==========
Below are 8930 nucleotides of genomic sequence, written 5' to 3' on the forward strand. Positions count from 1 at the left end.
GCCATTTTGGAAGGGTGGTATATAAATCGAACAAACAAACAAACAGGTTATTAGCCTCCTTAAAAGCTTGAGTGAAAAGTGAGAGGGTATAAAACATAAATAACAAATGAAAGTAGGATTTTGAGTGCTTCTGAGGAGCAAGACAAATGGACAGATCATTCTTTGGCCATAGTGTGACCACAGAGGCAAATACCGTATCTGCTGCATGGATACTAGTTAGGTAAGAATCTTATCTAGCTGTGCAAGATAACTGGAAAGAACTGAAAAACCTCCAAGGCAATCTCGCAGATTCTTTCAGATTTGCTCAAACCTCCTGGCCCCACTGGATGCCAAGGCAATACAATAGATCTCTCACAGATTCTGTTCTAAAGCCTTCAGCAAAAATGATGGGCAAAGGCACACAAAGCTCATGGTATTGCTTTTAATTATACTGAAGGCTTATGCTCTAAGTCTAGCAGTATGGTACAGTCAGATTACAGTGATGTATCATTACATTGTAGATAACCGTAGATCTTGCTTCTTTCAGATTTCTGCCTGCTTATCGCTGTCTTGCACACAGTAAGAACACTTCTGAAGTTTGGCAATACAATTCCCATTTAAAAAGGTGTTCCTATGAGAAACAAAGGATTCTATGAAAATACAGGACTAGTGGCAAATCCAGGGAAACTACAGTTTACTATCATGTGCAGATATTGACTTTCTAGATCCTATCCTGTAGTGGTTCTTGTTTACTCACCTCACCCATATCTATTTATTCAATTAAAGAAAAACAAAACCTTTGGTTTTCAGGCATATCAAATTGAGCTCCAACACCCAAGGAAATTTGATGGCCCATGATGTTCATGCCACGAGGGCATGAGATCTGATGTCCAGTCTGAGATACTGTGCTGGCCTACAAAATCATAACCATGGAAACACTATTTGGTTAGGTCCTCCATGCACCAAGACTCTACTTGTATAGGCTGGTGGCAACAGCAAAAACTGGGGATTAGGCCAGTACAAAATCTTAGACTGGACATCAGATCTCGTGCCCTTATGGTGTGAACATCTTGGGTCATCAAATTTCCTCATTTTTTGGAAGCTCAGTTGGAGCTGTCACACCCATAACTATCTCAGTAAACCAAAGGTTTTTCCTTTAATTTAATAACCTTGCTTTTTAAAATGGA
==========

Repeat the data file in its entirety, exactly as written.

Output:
Below are 8930 nucleotides of genomic sequence, written 5' to 3' on the forward strand. Positions count from 1 at the left end.
GCCATTTTGGAAGGGTGGTATATAAATCGAACAAACAAACAAACAGGTTATTAGCCTCCTTAAAAGCTTGAGTGAAAAGTGAGAGGGTATAAAACATAAATAACAAATGAAAGTAGGATTTTGAGTGCTTCTGAGGAGCAAGACAAATGGACAGATCATTCTTTGGCCATAGTGTGACCACAGAGGCAAATACCGTATCTGCTGCATGGATACTAGTTAGGTAAGAATCTTATCTAGCTGTGCAAGATAACTGGAAAGAACTGAAAAACCTCCAAGGCAATCTCGCAGATTCTTTCAGATTTGCTCAAACCTCCTGGCCCCACTGGATGCCAAGGCAATACAATAGATCTCTCACAGATTCTGTTCTAAAGCCTTCAGCAAAAATGATGGGCAAAGGCACACAAAGCTCATGGTATTGCTTTTAATTATACTGAAGGCTTATGCTCTAAGTCTAGCAGTATGGTACAGTCAGATTACAGTGATGTATCATTACATTGTAGATAACCGTAGATCTTGCTTCTTTCAGATTTCTGCCTGCTTATCGCTGTCTTGCACACAGTAAGAACACTTCTGAAGTTTGGCAATACAATTCCCATTTAAAAAGGTGTTCCTATGAGAAACAAAGGATTCTATGAAAATACAGGACTAGTGGCAAATCCAGGGAAACTACAGTTTACTATCATGTGCAGATATTGACTTTCTAGATCCTATCCTGTAGTGGTTCTTGTTTACTCACCTCACCCATATCTATTTATTCAATTAAAGAAAAACAAAACCTTTGGTTTTCAGGCATATCAAATTGAGCTCCAACACCCAAGGAAATTTGATGGCCCATGATGTTCATGCCACGAGGGCATGAGATCTGATGTCCAGTCTGAGATACTGTGCTGGCCTACAAAATCATAACCATGGAAACACTATTTGGTTAGGTCCTCCATGCACCAAGACTCTACTTGTATAGGCTGGTGGCAACAGCAAAAACTGGGGATTAGGCCAGTACAAAATCTTAGACTGGACATCAGATCTCGTGCCCTTATGGTGTGAACATCTTGGGTCATCAAATTTCCTCATTTTTTGGAAGCTCAGTTGGAGCTGTCACACCCATAACTATCTCAGTAAACCAAAGGTTTTTCCTTTAATTTAATAACCTTGCTTTTTAAAATGGA